Robert Michael Casey
I would like to respectfully request that my vote in the November 4, 2008 General Election be recorded to honor a friend who along with 691 other Hospital Corpsman gave their last full measure to their country.
HM3 Robert Michael Casey and 691 other Navy Hospital Corpsmen Colleagues listed on the Vietnam Memorial Wall.
The President of the United States takes pride in presenting the NAVY CROSS posthumously for extraordinary heroism on 16 May 1968 while serving as a corpsman with Company "G", Second Battalion, Seventh Marines, 1st Marine Division in connection with operations against the enemy in the Republic of Vietnam.
During Operation ALLEN BROOK, Company "G" was moving through a fortified village in Quang Nam Province to engage an estimated 200 North Vietnamese Army Regulars. Suddenly, the point elements came under heavy enemy fire, sustaining numerous casualties. Petty Officer Casey unhesitatingly moved forward under the intense hostile fire and administered medical aid to one of the wounded Marines. Although wounded himself, he disregarded his own injury as he proceeded to another casualty to render medical treatment.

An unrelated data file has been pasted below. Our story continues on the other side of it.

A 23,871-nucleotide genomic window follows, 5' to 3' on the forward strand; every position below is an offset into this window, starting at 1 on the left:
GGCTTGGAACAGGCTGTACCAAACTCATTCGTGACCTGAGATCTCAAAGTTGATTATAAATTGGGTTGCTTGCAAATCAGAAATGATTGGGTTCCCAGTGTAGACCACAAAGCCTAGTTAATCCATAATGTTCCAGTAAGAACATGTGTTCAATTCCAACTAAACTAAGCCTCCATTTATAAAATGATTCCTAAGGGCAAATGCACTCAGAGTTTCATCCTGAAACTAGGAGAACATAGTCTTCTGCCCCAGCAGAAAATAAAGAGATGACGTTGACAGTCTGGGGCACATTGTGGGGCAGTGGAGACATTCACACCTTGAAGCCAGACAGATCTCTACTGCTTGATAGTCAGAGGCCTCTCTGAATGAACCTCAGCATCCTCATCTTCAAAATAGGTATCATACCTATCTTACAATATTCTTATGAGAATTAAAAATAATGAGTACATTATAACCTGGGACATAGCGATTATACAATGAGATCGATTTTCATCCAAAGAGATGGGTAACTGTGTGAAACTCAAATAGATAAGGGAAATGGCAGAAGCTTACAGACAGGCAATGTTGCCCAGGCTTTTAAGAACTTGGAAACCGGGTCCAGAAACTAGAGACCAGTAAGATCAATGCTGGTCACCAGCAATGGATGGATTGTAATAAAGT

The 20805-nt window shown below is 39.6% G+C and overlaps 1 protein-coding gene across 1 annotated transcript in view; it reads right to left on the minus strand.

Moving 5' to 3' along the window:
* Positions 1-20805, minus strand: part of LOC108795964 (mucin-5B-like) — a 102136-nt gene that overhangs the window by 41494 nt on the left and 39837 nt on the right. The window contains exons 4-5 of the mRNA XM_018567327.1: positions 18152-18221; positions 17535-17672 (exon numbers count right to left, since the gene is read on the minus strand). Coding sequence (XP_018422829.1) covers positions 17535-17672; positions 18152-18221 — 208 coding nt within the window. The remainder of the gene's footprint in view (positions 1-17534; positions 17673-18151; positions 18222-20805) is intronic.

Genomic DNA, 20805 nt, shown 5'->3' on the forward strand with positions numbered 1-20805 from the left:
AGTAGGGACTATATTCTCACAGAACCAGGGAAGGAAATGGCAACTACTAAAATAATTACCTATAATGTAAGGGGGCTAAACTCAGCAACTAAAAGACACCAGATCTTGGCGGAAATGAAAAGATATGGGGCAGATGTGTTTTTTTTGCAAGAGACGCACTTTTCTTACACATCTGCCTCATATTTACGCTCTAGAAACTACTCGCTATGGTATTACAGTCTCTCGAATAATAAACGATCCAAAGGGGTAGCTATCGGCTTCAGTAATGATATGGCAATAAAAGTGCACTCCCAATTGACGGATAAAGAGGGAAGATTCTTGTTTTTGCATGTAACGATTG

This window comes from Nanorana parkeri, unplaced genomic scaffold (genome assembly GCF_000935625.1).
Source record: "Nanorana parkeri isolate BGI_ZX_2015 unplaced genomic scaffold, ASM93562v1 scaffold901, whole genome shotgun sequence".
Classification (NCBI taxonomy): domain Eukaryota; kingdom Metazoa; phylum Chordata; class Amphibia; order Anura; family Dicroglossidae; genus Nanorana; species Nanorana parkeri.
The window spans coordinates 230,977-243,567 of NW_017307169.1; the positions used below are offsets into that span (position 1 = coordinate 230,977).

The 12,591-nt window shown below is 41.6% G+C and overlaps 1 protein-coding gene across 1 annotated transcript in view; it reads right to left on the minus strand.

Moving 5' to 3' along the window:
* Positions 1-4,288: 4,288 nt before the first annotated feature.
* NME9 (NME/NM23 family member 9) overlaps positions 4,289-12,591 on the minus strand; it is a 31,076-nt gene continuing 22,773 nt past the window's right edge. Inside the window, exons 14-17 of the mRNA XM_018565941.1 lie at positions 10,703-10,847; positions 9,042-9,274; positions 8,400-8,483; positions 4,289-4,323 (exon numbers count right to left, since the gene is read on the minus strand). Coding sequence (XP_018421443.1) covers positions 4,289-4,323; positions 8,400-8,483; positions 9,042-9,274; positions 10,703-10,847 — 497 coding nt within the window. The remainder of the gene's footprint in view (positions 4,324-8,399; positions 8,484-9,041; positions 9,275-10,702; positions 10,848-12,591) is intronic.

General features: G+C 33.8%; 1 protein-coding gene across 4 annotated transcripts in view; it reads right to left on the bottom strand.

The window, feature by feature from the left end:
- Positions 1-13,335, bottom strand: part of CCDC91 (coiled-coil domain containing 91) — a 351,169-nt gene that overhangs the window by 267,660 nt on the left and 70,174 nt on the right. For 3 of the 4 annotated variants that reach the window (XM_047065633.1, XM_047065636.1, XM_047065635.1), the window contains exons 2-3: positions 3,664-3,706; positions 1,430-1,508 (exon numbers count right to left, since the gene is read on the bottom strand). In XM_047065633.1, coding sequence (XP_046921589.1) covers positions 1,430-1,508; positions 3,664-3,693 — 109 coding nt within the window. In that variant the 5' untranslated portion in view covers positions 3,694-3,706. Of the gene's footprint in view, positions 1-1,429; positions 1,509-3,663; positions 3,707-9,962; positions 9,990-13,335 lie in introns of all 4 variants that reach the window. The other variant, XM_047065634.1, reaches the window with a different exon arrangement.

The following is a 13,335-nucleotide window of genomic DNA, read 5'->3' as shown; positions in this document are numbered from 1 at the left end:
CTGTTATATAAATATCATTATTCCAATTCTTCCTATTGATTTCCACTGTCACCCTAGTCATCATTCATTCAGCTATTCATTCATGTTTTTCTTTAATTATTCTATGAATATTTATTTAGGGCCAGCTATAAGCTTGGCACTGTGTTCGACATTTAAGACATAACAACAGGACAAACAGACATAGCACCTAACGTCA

Wounded again while assisting his comrade, Petty Officer Casey steadfastly continued his efforts and moved to the aid of still another casualty, receiving two additional wounds while treating the Marine. When other Marines moved forward to evacuate Petty Officer Casey, he adamantly refused to leave the battle area, stating that he wanted to continue to treat the wounded. After being evacuated to the rear by his companions, he encouraged the casualties around him and provided instructions to others in applying battle dressings.